One important result of the Iowa Democratic Caucus is that Sanders appears to have a real possibility of winning the Democratic candidacy. This has left some breathless. Not only do many Democrats not think that Sanders could beat Trump, they also find Sanders’ vision of a Democratic-socialist state horrifying. Those with excellent health insurance would like to keep it, and more importantly keep the rabble out of our waiting rooms! (Isn’t that what it is really about?) But I think this focus on policy visions misses the primary role of the President in government and party politics.
Presidents certainly matter for the political, legislative, managerial, and popular leadership they provide. In crises this is most visible, but they are even more important for the leadership they provide in federal bureaucracy. This is perhaps the most corrosive feature of the Trump administration; it seems interested in actively destroying the ability of the federal government to provide the vital regulation and other services that are needed in modern states. I suspect that Trump has done this because of his history of fraudulent acts, and his plans to commit more of them. Without a well-managed federal state, rich people are often able avoid following the law. That is music to Trump’s ears.
Presidents also have discretion in how they manage the government in accordance with law, but the effects of these decisions are both temporary and limited compared to the effects of laws. One need only see the differences between the transformative Affordable Care Act and Obama’s various executive actions (like that to protect “Dreamers”). Laws have lasting effects on American life and norms, whereas the impacts of executive actions often do not last longer than the President who made them.
The American system is deeply conservative (in the broad sense). Large social changes typically happen slowly and only after a significant portion of the electorate approves of them. The Affordable Care Act, as limited as it was compared to the a socialized system, occurred only after a blockbuster victory by Obama that also brought huge majorities in the Senate and House. And even then the reform worked within the current system. It was relatively conservative. Reformers and radicals may lament this, but it is a feature of our system that distributes authority across three branches of governments, as well as within the states.
The basic point I am getting at is that the election of Sanders would not bring us socialized medicine or socialized education, or socialized anything for that matter. There is little popular support for any of these radical transformations, and no possible Congress would go along with them. His presidency would likely bring us nominally higher taxes on the rich (and probably corporations), but likely within the current system of taxation. And even there, nothing too radical would ever pass Congress. It is striking to see that although Trump has transformed the moral character of the Republican party (they are essentially a criminal set these days) he has done little to change the policy positions of Congress.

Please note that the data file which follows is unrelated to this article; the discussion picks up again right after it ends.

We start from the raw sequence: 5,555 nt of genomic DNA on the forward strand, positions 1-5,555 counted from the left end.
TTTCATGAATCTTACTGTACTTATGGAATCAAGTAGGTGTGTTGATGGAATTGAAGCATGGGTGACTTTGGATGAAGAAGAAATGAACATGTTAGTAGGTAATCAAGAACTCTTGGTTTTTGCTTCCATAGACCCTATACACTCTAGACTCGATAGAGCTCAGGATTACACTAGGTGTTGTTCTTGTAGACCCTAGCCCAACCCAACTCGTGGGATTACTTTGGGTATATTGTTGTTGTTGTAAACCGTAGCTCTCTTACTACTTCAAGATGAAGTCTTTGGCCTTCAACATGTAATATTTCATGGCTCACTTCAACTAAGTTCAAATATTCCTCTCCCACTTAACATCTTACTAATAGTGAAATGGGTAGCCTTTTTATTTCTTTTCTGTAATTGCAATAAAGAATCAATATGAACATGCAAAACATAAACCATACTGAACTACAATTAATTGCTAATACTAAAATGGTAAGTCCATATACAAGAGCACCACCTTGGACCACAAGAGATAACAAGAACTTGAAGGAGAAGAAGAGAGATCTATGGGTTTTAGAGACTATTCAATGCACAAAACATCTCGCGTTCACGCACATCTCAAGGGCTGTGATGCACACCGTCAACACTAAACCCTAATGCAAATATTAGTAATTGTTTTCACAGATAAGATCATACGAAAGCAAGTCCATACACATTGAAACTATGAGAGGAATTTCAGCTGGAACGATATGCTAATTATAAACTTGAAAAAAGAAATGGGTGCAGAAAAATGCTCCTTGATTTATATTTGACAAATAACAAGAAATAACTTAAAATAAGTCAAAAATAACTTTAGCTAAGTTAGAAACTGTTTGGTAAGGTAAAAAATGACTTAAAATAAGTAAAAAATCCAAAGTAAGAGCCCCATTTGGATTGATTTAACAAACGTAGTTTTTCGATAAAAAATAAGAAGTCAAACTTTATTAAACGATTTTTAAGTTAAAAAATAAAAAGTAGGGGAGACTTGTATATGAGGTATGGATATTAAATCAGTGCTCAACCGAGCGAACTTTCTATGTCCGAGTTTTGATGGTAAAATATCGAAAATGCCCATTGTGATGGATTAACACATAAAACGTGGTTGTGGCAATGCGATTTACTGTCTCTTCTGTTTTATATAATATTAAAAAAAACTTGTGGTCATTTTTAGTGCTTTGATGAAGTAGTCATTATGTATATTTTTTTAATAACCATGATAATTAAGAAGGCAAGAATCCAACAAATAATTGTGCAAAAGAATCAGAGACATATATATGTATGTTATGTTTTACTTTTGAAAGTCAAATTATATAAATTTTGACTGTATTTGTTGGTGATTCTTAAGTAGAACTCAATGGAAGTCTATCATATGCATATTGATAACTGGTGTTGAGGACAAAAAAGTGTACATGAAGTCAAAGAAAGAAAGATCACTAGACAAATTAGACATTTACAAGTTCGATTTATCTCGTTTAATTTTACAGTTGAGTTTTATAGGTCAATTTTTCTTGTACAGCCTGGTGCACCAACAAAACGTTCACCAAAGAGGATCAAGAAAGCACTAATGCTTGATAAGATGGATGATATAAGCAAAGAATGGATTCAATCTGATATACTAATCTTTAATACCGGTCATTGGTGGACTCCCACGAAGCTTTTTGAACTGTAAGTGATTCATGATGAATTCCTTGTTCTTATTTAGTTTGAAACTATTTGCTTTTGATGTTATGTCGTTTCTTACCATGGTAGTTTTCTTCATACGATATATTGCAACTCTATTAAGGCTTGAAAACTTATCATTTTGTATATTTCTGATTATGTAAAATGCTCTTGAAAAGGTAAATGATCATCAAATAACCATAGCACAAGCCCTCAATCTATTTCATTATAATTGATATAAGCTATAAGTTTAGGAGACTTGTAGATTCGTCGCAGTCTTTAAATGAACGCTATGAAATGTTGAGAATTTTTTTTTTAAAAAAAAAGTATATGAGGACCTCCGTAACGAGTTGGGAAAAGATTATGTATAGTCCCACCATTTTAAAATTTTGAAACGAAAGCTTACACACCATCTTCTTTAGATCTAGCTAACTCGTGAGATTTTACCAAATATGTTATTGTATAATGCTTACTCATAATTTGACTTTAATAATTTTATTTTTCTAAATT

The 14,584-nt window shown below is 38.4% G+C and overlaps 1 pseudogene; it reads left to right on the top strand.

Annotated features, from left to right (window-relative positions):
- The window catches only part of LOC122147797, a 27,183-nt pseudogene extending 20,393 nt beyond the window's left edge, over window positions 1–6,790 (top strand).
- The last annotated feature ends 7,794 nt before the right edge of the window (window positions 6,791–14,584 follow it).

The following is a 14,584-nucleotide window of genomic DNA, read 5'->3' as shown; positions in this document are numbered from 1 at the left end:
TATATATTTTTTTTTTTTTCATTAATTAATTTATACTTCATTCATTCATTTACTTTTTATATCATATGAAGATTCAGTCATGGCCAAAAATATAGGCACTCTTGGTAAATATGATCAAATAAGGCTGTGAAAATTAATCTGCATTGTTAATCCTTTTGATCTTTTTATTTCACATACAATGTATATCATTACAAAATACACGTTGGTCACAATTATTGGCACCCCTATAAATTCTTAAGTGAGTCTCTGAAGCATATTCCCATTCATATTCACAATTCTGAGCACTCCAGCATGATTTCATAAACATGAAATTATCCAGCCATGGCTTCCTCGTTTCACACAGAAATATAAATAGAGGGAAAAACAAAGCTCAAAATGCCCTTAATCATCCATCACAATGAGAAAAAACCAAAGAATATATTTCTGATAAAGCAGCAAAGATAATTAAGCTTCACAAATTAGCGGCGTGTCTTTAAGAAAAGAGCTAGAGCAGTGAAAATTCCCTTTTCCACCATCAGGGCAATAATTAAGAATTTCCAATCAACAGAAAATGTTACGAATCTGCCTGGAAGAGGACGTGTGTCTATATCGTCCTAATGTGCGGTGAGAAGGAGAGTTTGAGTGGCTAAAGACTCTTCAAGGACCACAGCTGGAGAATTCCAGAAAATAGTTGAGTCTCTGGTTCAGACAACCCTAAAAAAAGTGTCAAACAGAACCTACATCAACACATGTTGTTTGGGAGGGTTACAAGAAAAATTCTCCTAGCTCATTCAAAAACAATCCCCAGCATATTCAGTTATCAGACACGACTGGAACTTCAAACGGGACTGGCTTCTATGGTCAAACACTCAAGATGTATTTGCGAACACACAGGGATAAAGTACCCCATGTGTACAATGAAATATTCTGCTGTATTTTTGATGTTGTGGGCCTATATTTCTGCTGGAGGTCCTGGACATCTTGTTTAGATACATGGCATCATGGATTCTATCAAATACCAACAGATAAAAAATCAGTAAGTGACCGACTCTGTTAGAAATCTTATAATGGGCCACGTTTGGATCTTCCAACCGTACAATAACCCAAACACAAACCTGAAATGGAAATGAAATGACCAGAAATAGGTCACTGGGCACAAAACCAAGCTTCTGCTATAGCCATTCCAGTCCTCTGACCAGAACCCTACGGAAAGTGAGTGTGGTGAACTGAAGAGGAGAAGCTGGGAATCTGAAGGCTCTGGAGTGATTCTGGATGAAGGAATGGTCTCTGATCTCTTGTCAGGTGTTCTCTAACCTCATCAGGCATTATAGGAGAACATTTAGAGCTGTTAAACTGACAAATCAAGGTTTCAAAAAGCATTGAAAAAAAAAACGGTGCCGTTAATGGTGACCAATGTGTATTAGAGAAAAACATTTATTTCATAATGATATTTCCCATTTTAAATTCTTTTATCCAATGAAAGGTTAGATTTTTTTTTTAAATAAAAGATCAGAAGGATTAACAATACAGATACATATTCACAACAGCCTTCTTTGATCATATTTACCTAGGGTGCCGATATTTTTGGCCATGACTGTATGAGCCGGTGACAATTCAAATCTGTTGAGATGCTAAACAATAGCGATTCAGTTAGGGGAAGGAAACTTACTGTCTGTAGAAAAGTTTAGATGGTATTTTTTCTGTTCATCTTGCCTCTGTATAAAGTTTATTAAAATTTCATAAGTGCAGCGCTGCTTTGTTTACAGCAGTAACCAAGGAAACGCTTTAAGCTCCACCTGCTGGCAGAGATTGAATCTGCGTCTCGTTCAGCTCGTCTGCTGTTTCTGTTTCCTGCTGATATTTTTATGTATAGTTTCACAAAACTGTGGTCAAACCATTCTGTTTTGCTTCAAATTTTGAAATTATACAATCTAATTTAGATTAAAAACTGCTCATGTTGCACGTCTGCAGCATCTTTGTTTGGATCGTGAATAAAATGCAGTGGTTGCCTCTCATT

What a Sanders presidency would provide us is a vision (whatever its merits) of where our system should be headed in the long-term. Sanders, essentially, wants us to move toward a European-style system in which the government provides for much but also controls much. That is a worthy vision, though one that is problematic. One need only look at Europe to see how a group of states of unequal wealth and living standards can struggle to stay within a shared economy with an expansive welfare and regulatory state. There is also evidence that, because of racist attitudes and resentment, generous welfare states may be less sustainable alongside high rates of immigration. Given how important immigration is to the sustainability of American population and economic growth, that is concerning. In any case, there should be a debate about Sanders’ vision, and a Sanders presidency would give our country just such an opportunity.
Of course there are questions about how effective of an executive manager and legislative leader Sanders would be. He has spent his career taking rather uncompromising positions outside of the party mainstream (in fact he isn’t a Democrat!), and so one wonders how well he would lead effective legislative fights. And I don’t think we know much about how well he would lead the executive bureaucracy. I make no claims about any of this here. Nor do I think we have a good idea of how competitive he would be against Trump. However, I don’t think his immediate policy “plans” should be taken as serious visions of how he would change the U.S. in four (or even eight) years. He would advocate an ideal that would frame our debates. But it is up to Congress to decide what to do with that.
I probably won’t be voting for Sanders in the primaries, but I don’t think his radical policy views should prevent anyone from doing so.